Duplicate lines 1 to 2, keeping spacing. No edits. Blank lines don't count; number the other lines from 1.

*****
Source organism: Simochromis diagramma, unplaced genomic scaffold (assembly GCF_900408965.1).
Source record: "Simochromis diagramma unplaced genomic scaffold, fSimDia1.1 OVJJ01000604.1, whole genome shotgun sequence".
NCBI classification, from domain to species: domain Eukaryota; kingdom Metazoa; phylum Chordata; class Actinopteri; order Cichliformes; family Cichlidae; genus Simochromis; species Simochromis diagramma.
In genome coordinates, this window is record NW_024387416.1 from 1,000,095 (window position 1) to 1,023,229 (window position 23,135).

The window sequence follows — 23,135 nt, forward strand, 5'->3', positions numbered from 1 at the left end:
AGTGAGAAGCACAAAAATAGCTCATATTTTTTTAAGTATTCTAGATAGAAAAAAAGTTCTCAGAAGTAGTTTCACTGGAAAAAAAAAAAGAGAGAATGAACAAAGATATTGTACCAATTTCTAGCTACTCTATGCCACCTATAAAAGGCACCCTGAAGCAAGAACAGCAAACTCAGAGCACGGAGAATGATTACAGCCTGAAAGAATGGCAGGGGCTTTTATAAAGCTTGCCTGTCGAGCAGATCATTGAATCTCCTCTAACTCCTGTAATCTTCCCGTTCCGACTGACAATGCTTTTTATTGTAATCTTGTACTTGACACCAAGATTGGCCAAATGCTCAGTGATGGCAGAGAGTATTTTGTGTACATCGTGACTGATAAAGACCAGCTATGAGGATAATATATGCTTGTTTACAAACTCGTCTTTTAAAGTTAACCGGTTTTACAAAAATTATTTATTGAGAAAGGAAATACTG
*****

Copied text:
Source organism: Simochromis diagramma, unplaced genomic scaffold (assembly GCF_900408965.1).
Source record: "Simochromis diagramma unplaced genomic scaffold, fSimDia1.1 OVJJ01000604.1, whole genome shotgun sequence".